2. Manual refund. Sometimes, the IRS can't send out a refund like normal, and someone has to do it manually. That takes a while. This happens most often when the taxpayer is deceased, and therefore, the check has to be written out in someone else's name. "Someone requested a check be written out to someone other than the taxpayer" is a huge red flag for identity theft, as you'd expect. Also, as you'd expect, widows and widowers don't like having to wait extra time for their refund.

3. Computer error or processing error.

4. Your refund is super high. Congress has a special group, which oversees the release of huge refunds. I think the threshold is 10 million dollars or so. I guess it makes sense that Congress takes care of those refunds themselves, rather than letting the IRS do it.

Sunday, May 28, 2017

IRS Processing Times

Now that I'm not working for the IRS anymore, I guess I'm free to talk about what I did there! I worked in what you might call "the refund department". If your refund was late or different from what you expected, I would be the guy to call.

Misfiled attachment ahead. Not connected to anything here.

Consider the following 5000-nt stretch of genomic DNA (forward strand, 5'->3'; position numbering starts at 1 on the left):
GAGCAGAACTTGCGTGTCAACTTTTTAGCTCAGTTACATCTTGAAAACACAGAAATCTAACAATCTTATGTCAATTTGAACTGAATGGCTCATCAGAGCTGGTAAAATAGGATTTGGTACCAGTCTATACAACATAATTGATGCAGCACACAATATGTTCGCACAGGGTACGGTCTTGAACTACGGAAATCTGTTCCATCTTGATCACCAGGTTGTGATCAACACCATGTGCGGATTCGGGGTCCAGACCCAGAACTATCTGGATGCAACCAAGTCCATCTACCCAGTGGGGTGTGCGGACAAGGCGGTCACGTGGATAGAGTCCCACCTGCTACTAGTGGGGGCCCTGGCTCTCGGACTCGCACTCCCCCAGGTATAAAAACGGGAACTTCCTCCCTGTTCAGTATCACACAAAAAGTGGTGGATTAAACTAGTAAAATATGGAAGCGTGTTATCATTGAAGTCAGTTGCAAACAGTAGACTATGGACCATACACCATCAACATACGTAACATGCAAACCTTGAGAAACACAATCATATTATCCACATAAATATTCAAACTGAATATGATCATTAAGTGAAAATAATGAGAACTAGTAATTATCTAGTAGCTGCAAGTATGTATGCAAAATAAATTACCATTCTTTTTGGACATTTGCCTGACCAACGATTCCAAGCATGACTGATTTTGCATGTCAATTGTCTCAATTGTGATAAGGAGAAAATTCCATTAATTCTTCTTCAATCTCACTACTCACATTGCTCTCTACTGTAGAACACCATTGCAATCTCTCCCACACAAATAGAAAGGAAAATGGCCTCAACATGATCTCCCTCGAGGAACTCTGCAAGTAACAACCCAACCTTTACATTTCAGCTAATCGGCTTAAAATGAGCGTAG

The IRS takes three weeks to process an electronically-filed return (sent through a computer), and it takes six weeks to process a paper return (sent through the mail). You can check the status of your return through the IRS website, the IRS mobile app, or the automated refund hotline. I have all this information memorized, because I probably had to say it six times a day.

IRS phone people aren't allowed to go into your account, until the processing timeframe has elapsed. That's because, 9 times out of 10, there's no information to see. It's a waste of time to verify someone's identity and go into their account, only to see absolutely nothing.

People will sometimes lie about when they filed their return, just to get the phone person to access the account. That doesn't work. If the phone person sees your return was received less than three weeks ago, they're not allowed to give out any information. Even if the information is something simple, like "we got your return 18 days ago, it's finished processing, and it goes out tomorrow." Nope! If that's the case, the phone person has to say, "we got your return 18 days ago, please wait three full weeks for processing."